There has been a lot of chaos and a flurry of activity in the wake of Statutory 127 of 2021. I have also seen a lot of arguments being thrown around as people justify and castigate the law. One argument put forth by those arguing for the law is that those who have been receiving money from the RBZ auction have been turning around and selling it at black market rates. Another popular argument is that the RBZ provides the bulk of foreign currency that is used for imports.

Does the RBZ contribute the bulk of foreign currency?

Again this is what a lot of people including the government itself claim. Is it true though? It’s hard to say but tentative evidence suggests this is not true. According to figures put forth by popular economic commentator going by the handle baba_nyenyedzi and data published by the Reserve Bank of Zimbabwe itself, Zimbabwe has an annual import bill of about US$6 billion. This means each year we import merchandise and services worth about US$ 6 billion.

On the other hand, the RBZ’s auction will provide between US$1.3-US$1.8 billion in foreign currency each year based on what we have seen so far. The amount allocated each week varies depending on what’s needed and what is available. Available foreign currency is divvied up according to the RBZ’s foreign currency prioritisation goals. This is biased towards those entities that are in the production sector. This is done so as to boost productivity and hopefully reduce the import bill.

Quick calculations show that there is a massive shortfall. The money that comes from the RBZ barely covers 30% of the import bill. So where does the other money come from? Logic suggests that it has to come from those so-called free funds. The temptation would be to say 70% of the import bill is covered by the black market. That is strictly speaking not true. Not all free funds are traded on the black market.

The RBZ allows businesses that export to keep some of their proceeds and utilise these. Those who receive remittances from outside Zimbabwe are also allowed to keep that money as it is. Also businesses are allowed to sell in foreign currency and thanks to discounts that they were offering a lot of customers paid in foreign currency before the new law. Money does also change hands on the black market and even when businesses received funds from customers it was at black market rates.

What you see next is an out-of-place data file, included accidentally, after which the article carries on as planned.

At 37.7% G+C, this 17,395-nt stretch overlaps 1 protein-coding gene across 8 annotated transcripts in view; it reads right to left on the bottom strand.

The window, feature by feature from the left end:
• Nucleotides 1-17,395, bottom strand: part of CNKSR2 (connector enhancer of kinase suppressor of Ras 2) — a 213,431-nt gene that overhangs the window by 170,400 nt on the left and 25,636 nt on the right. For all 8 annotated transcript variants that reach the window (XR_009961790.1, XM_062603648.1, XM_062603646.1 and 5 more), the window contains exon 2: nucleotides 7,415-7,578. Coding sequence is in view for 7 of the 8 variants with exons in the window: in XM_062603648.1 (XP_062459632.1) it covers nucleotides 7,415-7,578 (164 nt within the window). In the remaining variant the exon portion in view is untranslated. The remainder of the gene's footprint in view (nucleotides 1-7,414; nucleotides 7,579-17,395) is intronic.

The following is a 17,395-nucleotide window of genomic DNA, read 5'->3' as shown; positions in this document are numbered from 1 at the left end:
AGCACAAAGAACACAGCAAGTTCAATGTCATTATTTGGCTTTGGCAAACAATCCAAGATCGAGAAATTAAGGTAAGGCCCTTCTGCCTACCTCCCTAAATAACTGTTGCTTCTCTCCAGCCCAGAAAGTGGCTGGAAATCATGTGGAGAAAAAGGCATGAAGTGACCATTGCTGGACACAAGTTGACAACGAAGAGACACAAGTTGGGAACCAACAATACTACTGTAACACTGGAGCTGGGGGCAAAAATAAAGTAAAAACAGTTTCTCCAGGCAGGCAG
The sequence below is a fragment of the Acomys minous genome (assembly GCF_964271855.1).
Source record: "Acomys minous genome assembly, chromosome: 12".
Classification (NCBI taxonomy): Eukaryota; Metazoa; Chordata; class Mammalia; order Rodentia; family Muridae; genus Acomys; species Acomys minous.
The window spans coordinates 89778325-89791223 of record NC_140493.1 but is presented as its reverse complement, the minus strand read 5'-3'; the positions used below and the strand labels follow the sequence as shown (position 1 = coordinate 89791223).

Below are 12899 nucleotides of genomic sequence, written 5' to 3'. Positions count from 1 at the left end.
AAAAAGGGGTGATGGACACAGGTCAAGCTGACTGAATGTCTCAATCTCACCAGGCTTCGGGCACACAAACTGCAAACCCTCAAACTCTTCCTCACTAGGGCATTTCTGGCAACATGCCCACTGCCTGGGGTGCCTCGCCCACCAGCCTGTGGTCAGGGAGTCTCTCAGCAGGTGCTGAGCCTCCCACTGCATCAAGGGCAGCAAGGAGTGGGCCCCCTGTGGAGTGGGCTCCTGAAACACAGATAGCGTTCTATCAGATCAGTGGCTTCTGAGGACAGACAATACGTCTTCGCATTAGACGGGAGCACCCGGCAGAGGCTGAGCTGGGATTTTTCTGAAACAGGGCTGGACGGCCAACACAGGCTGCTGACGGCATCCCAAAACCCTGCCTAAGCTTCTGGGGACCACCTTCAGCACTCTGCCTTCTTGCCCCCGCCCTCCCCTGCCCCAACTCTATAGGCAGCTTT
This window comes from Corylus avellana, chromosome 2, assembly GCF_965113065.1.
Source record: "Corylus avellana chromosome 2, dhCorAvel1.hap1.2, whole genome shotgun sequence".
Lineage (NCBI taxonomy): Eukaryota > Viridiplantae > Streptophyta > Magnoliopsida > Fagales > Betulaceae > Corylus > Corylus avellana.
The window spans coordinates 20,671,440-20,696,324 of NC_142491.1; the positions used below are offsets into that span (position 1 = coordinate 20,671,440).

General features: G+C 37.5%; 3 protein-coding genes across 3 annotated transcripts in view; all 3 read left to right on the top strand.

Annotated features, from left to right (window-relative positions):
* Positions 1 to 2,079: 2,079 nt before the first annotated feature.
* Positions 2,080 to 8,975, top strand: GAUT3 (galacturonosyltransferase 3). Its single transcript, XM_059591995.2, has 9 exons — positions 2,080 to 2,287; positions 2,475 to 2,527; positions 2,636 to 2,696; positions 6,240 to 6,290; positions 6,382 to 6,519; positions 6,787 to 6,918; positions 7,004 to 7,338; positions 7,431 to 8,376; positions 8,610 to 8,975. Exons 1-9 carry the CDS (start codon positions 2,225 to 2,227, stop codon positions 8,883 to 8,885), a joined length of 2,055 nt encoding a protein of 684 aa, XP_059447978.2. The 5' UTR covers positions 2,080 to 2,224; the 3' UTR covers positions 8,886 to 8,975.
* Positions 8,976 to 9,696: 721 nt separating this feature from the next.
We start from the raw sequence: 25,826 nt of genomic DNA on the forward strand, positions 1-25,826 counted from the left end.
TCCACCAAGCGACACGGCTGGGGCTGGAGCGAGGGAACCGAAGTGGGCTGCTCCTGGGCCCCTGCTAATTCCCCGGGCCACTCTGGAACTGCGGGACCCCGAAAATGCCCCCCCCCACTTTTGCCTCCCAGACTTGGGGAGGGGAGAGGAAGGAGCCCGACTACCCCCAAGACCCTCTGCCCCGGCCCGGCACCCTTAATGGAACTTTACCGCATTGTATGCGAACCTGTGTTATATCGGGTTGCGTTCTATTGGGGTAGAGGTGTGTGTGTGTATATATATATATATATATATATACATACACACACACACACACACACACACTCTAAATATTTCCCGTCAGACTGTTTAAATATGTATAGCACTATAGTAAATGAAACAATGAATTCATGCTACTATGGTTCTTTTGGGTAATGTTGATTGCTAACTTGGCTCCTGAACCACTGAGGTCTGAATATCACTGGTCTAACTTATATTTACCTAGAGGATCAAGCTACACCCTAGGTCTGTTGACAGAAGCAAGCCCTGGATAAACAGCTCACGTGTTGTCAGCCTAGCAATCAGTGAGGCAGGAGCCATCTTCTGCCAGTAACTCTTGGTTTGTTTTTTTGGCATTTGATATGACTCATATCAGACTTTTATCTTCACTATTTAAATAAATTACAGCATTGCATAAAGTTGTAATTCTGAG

The black market by its nature does not lend itself easily to study. It’s elusive, deep, dark and its full extend unknown. What we can only establish is that free funds and not the RBZ are the major source of foreign currency in the economy. Apart from cases where retained funds are used to import, the bulk of free funds are exchanged at market rates and not the official rate.

The RBZ is not the main source of foreign currency in the economy

We cannot say how big the black market is or whether it is bigger than the auction. What we can state for certain is the RBZ is not the main source of foreign currency when it comes to imports. Their contribution based on data available is less than 30%. It therefore doesn’t seem fair to ask everyone else (the 70%) to base their calculations based on the “official rate” when the rate has no bearing whatsoever to the cost they incurred in acquiring the foreign currency they used.

I must hasten to say it does make sense for those who obtain foreign currency from the RBZ to use the rate at which they obtained the foreign currency when doing their costing operations. This is where I must point out that the official rate doesn’t apply here either! The RBZ uses the Dutch auction system. This means that in most instances no one obtains their foreign currency at the “official rate”. Some pay below and some above this rate. Again there is no logical sense to force businesses to use the “official rate”. Businesses should be compelled to use the rate at which they obtained their foreign currency be it above or below the average weekly rate which is often peddled as the “official rate”.